Rating — 3.5/5
The Hollywood Hills may be dressed up as well to do and magical even, but there is a seediness underneath that is undeniable. In The Invitation, Tammy Blanchard plays a wealthy woman, with a new husband and a new outlook on life. She has guests — longtime friends and ex lovers — over to her home for talk and dinner. Dressed in sexy but virginal looking white, she speaks ever so calmly, no matter if she has just handed you a glass of wine or a slap to the face. Smiling widely, she’s a socialite on the verge of crying at any moment, her eyes always watery.
Her character is Eden (fittingly), and she isn’t fooling anyone with this facade. Something is wrong on this night. Something is wrong in this city. Something needs to be said by someone. Anyone.
On the way to the party, her ex husband Will accidentally hits a coyote with his car, forcing him to finish it off with a tire iron. This act of mercy or therapeutic aggression sets the tone for what is near Hitchcockian delight. The Invitation is a slow burner. It goes through the motions of the mundane greetings and pleasantries, small talk and hugs, all the while providing movement and tone that keeps you on an uneasy thread. Paranoia, anxiety and even a little exposure therapy go a LONG way with me. I like Lars Von Trier’s use of those elements, but I appreciate Karyn Kusama’s clever and subtle approach more so. Without her at the helm, what felt like an at one time rudimentary indie horror/thriller script would’ve stayed just that. Her interpretation certainly elevates.
If you have the urge to visit the wikipedia entry for this movie, please do not. Not so much because what happens at the climax must remain a secret — it’s pretty much a given from the get go that what goes down will go down — but because it’ll spoil an interesting trick on the audience. We FEEL something bad is going to happen, we’re given hints and peeks at something bad ABOUT TO happen, but we don’t exactly know WHEN or HOW. It’s a wonderful feeling to be surprised, it’s even more wonderful to expect the expected and STILL BE surprised. STILL BE shocked.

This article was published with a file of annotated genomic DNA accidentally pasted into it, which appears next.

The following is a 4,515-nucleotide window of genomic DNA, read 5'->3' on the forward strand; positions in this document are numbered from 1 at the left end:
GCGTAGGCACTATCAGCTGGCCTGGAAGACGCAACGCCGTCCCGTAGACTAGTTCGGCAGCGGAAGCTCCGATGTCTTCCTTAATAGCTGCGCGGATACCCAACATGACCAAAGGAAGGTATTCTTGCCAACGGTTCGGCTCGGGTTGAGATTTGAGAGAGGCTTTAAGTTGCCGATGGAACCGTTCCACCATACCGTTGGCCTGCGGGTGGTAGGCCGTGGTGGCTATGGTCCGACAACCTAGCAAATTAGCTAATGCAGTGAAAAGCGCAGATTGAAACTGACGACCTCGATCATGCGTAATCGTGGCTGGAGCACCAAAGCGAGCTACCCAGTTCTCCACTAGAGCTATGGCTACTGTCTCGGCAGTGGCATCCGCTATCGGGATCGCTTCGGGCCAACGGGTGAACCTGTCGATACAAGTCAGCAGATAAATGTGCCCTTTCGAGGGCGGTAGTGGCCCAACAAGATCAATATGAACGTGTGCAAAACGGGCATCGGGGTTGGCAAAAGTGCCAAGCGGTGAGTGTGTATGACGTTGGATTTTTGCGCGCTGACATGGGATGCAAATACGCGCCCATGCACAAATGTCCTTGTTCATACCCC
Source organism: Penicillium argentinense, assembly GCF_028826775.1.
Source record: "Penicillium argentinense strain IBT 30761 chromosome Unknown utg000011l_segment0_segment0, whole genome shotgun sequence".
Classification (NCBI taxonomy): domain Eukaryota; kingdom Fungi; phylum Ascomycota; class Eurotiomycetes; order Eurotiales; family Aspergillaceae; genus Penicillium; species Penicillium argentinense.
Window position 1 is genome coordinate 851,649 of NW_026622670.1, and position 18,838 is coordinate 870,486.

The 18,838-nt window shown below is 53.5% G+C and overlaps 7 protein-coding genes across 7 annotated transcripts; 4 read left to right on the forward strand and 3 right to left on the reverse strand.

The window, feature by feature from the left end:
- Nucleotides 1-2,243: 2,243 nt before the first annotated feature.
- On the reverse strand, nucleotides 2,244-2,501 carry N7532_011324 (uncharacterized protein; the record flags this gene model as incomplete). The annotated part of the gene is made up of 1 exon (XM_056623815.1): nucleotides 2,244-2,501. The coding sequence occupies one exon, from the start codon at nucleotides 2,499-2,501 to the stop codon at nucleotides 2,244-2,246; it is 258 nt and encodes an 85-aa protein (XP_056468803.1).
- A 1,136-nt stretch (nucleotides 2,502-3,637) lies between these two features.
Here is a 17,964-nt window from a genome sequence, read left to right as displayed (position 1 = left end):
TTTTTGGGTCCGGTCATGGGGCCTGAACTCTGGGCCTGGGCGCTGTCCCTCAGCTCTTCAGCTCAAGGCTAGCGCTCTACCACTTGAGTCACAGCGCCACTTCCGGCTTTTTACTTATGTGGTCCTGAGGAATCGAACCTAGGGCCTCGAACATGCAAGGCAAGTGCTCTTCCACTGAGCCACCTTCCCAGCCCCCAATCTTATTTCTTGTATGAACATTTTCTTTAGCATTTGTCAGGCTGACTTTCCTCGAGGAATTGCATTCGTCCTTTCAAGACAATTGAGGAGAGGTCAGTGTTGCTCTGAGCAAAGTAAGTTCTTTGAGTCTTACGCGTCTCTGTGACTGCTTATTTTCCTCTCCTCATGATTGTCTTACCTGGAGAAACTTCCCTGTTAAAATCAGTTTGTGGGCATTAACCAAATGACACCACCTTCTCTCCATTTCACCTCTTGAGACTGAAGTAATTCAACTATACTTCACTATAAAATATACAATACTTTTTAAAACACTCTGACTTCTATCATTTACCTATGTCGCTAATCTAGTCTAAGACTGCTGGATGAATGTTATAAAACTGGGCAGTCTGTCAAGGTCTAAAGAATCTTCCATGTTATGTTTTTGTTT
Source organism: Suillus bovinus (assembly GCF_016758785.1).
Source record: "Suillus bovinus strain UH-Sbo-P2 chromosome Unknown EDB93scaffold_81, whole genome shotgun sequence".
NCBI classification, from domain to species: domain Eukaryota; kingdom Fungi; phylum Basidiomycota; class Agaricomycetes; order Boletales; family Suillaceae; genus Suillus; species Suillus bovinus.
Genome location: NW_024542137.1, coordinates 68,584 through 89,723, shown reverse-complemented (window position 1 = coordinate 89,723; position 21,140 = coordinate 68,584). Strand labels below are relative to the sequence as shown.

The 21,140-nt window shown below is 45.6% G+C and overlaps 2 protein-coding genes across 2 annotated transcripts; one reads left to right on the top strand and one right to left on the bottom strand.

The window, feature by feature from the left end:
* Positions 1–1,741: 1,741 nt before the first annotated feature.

If you have the urge to visit the wikipedia entry, again, please do not. You may recognize a few familiar faces in the cast, but don’t go confirming who they are or what they’ve appeared in before. For someone like me who has seen plenty of films, I ruined for myself a particular character, simply because I know of him from one obscure performance. A performance that I’ll forever associate with him. I wonder if Kusama knew this and agreed to cast him based on that. This is something I would love to know. Was this a play on my previously viewed experiences with him? A toying of typecast?
I’ve never been to Hollywood myself, but I’d have a hard time walking around without a friend at my side or some hand sanitizer in my pocket. The Invitation certainly doesn’t do anything to quell my nervousness, but it does use it as a tool on me and on itself. We all have hangups that make our stomachs churn like rock tumblers, but few have or will ever confront them, figuratively or directly. This is distilled through Tammy Blanchard’s Eden — both the character she plays and the home that could’ve been a paradise. She is a bundle of nerves wearing a mask. Director Kusama exposes this fact, shares a few peeks inside and eventually removes the mask for all. It’s fearsome, it’s thrilling, it’s sad and it’s a relief.
What could be more relieving than honesty? Than acceptance? Than confrontation?